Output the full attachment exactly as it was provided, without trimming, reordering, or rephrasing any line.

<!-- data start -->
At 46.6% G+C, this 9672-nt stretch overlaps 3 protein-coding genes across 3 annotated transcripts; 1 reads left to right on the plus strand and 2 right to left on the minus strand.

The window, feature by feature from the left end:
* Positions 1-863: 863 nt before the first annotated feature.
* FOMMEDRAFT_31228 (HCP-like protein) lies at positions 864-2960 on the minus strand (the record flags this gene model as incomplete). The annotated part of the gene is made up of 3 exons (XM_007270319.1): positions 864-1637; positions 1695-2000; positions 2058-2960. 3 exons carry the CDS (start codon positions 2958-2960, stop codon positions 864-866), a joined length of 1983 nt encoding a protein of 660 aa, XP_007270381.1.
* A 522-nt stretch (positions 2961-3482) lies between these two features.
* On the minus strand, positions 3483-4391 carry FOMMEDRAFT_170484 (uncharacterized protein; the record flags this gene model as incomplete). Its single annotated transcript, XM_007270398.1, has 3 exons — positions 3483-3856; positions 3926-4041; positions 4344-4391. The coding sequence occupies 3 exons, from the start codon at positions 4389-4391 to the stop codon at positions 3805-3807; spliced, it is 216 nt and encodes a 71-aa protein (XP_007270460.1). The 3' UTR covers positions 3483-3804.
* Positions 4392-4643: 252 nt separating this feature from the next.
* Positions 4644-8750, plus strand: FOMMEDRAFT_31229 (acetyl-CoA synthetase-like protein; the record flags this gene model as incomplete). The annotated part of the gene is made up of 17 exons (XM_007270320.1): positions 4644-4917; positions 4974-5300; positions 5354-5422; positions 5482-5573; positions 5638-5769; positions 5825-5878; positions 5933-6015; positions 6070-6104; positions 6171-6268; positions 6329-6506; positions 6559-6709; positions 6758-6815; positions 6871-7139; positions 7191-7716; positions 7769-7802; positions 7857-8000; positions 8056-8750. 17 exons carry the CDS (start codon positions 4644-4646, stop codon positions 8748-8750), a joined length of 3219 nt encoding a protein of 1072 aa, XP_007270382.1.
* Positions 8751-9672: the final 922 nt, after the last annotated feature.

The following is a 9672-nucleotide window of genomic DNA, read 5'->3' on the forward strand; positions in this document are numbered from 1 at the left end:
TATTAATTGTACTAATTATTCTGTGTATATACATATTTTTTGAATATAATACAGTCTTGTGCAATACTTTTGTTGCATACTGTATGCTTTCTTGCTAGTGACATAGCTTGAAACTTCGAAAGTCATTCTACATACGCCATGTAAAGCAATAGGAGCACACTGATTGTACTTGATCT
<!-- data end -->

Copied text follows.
At 46.6% G+C, this 9672-nt stretch overlaps 3 protein-coding genes across 3 annotated transcripts; 1 reads left to right on the plus strand and 2 right to left on the minus strand.

The window, feature by feature from the left end:
* Positions 1-863: 863 nt before the first annotated feature.
* FOMMEDRAFT_31228 (HCP-like protein) lies at positions 864-2960 on the minus strand (the record flags this gene model as incomplete). The annotated part of the gene is made up of 3 exons (XM_007270319.1): positions 864-1637; positions 1695-2000; positions 2058-2960. 3 exons carry the CDS (start codon positions 2958-2960, stop codon positions 864-866), a joined length of 1983 nt encoding a protein of 660 aa, XP_007270381.1.
* A 522-nt stretch (positions 2961-3482) lies between these two features.
* On the minus strand, positions 3483-4391 carry FOMMEDRAFT_170484 (uncharacterized protein; the record flags this gene model as incomplete). Its single annotated transcript, XM_007270398.1, has 3 exons — positions 3483-3856; positions 3926-4041; positions 4344-4391. The coding sequence occupies 3 exons, from the start codon at positions 4389-4391 to the stop codon at positions 3805-3807; spliced, it is 216 nt and encodes a 71-aa protein (XP_007270460.1). The 3' UTR covers positions 3483-3804.
* Positions 4392-4643: 252 nt separating this feature from the next.
* Positions 4644-8750, plus strand: FOMMEDRAFT_31229 (acetyl-CoA synthetase-like protein; the record flags this gene model as incomplete). The annotated part of the gene is made up of 17 exons (XM_007270320.1): positions 4644-4917; positions 4974-5300; positions 5354-5422; positions 5482-5573; positions 5638-5769; positions 5825-5878; positions 5933-6015; positions 6070-6104; positions 6171-6268; positions 6329-6506; positions 6559-6709; positions 6758-6815; positions 6871-7139; positions 7191-7716; positions 7769-7802; positions 7857-8000; positions 8056-8750. 17 exons carry the CDS (start codon positions 4644-4646, stop codon positions 8748-8750), a joined length of 3219 nt encoding a protein of 1072 aa, XP_007270382.1.
* Positions 8751-9672: the final 922 nt, after the last annotated feature.

The following is a 9672-nucleotide window of genomic DNA, read 5'->3' on the forward strand; positions in this document are numbered from 1 at the left end:
TATTAATTGTACTAATTATTCTGTGTATATACATATTTTTTGAATATAATACAGTCTTGTGCAATACTTTTGTTGCATACTGTATGCTTTCTTGCTAGTGACATAGCTTGAAACTTCGAAAGTCATTCTACATACGCCATGTAAAGCAATAGGAGCACACTGATTGTACTTGATCT